New Yorker Reunion

***Deutsche Version***
 

New York, New York—where not only the buildings tower endlessly into the sky, but also the eternal joy of reuniting.

The time of reunions

 

After six months of travelling in South America, New York was all about friends and family. When we arrived in Newark, we learnt about the heavy rains and the subway flooding in Manhattan. Fortunately, we didn't have to take the route via New York City (NYC). We could travel directly from the airport to Rosie and John in Suffern, Dominik's relatives. After so many bus journeys, it was nice to be travelling by train for a change, even if the journey was not as smooth as we are used to in Switzerland.

 

We received an incredibly warm welcome when we arrived and enjoyed a delicious dinner with their bright granddaughter, Riley. Despite her busy schedule, Rosie made time and spoilt us from start to finish. In the following days, we met other relatives, enjoyed a wine tasting at a beautiful location and savoured the get-together. On Sunday, many people travelled all the way for lunch, which was incredibly touching.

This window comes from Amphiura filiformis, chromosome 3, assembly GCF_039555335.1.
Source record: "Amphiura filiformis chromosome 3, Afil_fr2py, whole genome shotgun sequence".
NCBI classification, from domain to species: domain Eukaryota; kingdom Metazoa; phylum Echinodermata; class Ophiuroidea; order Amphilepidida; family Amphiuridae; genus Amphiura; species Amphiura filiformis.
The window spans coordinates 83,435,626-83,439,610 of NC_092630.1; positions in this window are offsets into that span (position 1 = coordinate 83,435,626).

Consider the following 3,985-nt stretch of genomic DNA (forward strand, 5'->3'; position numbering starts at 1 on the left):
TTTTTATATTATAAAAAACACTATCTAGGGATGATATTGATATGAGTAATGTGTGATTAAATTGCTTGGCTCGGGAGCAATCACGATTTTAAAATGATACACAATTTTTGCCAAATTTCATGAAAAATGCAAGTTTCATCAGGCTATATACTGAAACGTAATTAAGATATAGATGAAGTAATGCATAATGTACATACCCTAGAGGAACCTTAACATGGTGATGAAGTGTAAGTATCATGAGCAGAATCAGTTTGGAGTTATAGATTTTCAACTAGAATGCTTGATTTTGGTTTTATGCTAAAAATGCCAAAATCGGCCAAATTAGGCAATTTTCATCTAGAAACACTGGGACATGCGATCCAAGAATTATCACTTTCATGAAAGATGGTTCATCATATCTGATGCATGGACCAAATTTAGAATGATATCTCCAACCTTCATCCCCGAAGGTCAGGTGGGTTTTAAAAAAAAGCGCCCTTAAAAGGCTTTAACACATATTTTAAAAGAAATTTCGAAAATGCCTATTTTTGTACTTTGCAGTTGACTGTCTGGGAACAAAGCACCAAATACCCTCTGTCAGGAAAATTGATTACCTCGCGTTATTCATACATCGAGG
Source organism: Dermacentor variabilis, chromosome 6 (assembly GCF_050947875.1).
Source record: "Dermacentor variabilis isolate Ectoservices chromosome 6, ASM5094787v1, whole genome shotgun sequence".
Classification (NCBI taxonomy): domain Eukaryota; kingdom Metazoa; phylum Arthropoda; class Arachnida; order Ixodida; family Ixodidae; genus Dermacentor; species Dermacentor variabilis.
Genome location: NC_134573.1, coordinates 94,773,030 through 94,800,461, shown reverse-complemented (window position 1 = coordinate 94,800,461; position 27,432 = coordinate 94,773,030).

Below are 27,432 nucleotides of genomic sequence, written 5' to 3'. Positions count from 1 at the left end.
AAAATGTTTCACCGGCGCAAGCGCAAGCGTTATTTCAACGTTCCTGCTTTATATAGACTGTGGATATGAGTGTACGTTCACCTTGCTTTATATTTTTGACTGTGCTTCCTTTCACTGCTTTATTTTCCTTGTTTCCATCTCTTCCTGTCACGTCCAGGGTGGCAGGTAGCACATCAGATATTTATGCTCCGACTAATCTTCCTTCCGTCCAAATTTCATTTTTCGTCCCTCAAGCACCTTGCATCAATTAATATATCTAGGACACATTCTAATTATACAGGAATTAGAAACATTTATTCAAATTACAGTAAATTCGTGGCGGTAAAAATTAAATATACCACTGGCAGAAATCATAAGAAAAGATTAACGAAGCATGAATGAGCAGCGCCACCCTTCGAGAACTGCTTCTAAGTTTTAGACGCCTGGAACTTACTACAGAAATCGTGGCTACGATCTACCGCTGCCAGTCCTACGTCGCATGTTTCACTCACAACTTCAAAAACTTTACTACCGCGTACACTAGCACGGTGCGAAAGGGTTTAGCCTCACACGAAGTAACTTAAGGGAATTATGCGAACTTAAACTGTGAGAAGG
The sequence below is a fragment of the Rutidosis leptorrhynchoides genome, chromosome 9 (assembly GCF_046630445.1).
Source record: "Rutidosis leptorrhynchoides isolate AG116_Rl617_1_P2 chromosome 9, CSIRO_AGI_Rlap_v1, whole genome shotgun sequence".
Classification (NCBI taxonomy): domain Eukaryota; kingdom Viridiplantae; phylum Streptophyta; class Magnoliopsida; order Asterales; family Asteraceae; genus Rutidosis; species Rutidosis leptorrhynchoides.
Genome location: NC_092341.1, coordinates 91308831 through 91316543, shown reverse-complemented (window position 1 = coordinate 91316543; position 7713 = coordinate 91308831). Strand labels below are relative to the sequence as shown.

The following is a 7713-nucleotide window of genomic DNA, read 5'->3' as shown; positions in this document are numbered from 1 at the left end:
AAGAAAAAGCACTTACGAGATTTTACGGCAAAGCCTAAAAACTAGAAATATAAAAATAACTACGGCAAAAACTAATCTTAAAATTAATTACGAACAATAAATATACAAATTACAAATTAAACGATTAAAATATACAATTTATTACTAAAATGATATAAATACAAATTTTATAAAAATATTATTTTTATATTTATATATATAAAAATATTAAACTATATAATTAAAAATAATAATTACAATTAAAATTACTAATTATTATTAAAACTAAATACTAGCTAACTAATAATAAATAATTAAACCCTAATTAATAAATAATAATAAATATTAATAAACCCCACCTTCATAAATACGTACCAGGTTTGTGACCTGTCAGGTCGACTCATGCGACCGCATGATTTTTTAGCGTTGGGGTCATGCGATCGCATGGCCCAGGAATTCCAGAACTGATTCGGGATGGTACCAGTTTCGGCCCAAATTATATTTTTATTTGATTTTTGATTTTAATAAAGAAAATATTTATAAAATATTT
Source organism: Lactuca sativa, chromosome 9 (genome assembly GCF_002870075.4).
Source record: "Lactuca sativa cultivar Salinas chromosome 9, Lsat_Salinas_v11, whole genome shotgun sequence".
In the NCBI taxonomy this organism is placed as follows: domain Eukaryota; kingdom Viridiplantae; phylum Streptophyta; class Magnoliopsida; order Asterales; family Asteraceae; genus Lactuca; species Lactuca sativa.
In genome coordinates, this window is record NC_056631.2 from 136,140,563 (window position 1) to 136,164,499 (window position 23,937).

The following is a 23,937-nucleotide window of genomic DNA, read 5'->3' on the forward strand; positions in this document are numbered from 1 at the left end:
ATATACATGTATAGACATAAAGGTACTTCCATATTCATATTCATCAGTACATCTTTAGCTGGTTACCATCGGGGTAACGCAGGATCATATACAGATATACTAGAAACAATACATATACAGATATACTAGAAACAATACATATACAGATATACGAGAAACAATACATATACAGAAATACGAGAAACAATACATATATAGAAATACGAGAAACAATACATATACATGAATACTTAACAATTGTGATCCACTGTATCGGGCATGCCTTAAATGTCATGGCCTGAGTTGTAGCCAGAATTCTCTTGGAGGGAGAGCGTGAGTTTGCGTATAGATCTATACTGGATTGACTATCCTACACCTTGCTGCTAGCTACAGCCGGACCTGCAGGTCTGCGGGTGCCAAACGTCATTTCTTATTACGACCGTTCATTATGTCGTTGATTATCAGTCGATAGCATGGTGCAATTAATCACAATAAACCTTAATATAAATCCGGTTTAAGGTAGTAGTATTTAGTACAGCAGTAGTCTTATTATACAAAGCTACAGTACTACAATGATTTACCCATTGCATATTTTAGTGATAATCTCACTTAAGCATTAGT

We were also lucky enough to experience something few tourists see when visiting NYC. Frankie gave us an exclusive tour of the FDNY of Marine 1 and took us to a park opening on the Hudson River. At this dedication, none other than NY State Governor Kathy Hochul gave a speech. It was exciting to observe the dynamics.